Heyyyyyyy guys! Top of the hour!
What’s there to talk about today?
Let’s start with two episodes that happened to me back in Secondary school:
One night, me and three friends trudged along to see one random movie at the assembly hall (that was our standard ‘film show’ venue), Baracuda, I think was the title. I held the torchlight – my torchlight – loosely, leading the way since I had the sole source of illumination amongst us, swaying my hips rhythmically to some inaudible ‘jam’. I was in high spirits, perhaps as a result of getting double ration of our traditional meal of beans-and-yam that night. Oblivious of my surrounding, I swung the torch here and there carelessly, until a dude sporting a yellow hood snatched it from behind me. In my mind, he must have crept up close to ensure a smooth execution of his task so I felt it had to be someone very familiar. When he kept running even as I kept moaning “Behave yourself naa”, it dawned on me that I had been robbed of my precious torchlight. Needless to say, it left a sore taste.
A few days after, I experienced my first fall-flat-on-the-ground-while-trying-to-sit.
Well, the concept is a lot simpler than the compound hyphenated phrase above makes it look… Bottom line is I got to my class, put my books on my desk, balanced well, and realized I kept falling freely till I hit the floor and my white trousers got all stained in the arse. I looked around and everyone was laughing. I couldn’t help but laugh at myself also. The chair had been pulled out from underneath me the very moment I was to hit the seat.
Those two incidences set the tone for my expression of caution till date. I literally look “over my shoulders” whenever I need to do anything, cos you never know who you can’t trust.
Okay, I know I said two, but here’s a third:
I’ve always had a reputation for an aversion for/of (grammar?) examination malpractice of any form, and as you would expect, a good number of my classmates were repulsed at my “unwillingness to be helpful in dire conditions”, and so I wasn’t surprised that I was hardly shown any reasonable sympathy when wrongly accused and punished by an overzealous teacher, Mr Aliyu, for the same offence in my penultimate year in Secondary School. To my colleagues, it was a case of “so what do you have to show for your ‘holier than thou’ resolve now?”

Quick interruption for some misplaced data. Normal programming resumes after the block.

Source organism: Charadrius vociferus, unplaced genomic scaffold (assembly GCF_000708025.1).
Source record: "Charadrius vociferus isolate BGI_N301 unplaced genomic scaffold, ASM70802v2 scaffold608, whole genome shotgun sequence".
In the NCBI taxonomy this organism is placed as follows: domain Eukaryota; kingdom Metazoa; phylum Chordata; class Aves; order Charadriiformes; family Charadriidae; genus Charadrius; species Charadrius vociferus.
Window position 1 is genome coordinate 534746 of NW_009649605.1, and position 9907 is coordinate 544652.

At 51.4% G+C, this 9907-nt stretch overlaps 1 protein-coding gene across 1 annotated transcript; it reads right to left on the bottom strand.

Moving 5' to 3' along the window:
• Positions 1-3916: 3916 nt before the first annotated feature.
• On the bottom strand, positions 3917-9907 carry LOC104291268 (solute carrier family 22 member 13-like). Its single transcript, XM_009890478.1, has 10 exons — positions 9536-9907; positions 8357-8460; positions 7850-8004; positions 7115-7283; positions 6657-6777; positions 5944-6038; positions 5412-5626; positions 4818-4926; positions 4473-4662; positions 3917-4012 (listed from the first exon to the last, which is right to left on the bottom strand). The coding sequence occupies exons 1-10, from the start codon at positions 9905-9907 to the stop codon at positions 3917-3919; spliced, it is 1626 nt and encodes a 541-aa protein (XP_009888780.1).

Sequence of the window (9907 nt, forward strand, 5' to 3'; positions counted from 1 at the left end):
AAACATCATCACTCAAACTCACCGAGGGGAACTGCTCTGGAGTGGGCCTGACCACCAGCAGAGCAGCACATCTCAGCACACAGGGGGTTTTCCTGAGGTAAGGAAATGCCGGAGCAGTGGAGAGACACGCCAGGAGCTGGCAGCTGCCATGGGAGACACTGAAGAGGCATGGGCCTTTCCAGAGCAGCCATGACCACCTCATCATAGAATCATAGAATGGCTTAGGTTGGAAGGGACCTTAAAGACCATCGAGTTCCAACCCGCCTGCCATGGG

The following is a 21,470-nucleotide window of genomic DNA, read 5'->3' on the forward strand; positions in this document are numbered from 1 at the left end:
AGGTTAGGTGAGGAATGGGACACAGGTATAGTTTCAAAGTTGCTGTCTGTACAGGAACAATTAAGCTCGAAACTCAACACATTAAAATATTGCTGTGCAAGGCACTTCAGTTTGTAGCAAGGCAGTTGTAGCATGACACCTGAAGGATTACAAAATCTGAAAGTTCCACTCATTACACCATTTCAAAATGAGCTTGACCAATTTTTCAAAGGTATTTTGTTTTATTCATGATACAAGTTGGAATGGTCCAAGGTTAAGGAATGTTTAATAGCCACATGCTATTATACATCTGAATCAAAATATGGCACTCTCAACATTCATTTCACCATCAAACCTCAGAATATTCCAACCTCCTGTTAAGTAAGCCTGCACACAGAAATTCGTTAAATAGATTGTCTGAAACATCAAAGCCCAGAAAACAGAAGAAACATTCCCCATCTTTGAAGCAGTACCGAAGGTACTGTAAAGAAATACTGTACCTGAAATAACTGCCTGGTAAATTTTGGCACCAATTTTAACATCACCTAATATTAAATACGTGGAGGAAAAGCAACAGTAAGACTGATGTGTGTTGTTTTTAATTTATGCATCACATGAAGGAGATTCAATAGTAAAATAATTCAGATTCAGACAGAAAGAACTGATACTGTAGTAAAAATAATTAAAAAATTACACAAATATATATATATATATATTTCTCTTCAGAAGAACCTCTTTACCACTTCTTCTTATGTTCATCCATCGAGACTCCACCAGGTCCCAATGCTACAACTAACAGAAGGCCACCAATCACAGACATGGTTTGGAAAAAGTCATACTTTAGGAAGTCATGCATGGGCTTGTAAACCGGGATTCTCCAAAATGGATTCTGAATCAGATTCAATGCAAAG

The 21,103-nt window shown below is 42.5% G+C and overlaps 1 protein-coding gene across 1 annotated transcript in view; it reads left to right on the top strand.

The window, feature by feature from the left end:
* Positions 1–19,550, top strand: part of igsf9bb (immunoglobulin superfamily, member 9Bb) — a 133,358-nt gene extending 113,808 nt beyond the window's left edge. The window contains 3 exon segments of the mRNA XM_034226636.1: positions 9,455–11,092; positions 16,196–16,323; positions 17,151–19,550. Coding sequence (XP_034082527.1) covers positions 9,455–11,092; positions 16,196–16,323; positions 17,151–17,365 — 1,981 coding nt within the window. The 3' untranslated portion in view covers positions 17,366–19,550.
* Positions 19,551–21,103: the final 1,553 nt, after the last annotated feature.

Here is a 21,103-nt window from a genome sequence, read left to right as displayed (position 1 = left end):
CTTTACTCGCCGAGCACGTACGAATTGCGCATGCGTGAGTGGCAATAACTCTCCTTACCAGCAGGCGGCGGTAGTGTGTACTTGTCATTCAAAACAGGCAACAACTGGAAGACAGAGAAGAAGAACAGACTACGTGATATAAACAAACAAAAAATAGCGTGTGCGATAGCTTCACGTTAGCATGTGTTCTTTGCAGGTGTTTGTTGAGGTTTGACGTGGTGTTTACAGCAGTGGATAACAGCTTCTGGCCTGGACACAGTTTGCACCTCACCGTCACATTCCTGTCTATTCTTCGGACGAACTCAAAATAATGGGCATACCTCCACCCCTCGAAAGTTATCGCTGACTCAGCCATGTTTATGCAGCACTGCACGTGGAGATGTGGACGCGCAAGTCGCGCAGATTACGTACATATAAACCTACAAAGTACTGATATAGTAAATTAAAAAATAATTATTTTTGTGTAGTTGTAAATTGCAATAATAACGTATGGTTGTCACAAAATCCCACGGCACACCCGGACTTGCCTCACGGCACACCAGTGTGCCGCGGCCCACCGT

Then again, I almost pissed in my pants in my final year in the university during the final exam for one course, EEE 505 as failure stared me squarely in the face. Anyway, I had to ask a friend close by for help as I didn’t want to fail, but then, he couldn’t help much. Needless to say, I was ashamed after the exam that:
1. I broke my resolve. 2. I wasn’t well prepared and it put me in a difficult position.
Anyway, I learnt two things from those episodes.
a. If you have principles (of any form) you hold dear, be ready to face criticism(s), especially in vulnerable moments. Also be ready to suffer even when you think you have done no wrong.
b. If you know you want to show the world you have some strict principle/standard, always prepare yourself to be in the best position to uphold your code, else, you just suffer the ignominy of being a hypocrite, or on the other hand, you’ll be forced to ‘bow to Baal’ just to make headway in some respect.
Yah! That’s all I have in my arsenal for now. I’m outta here!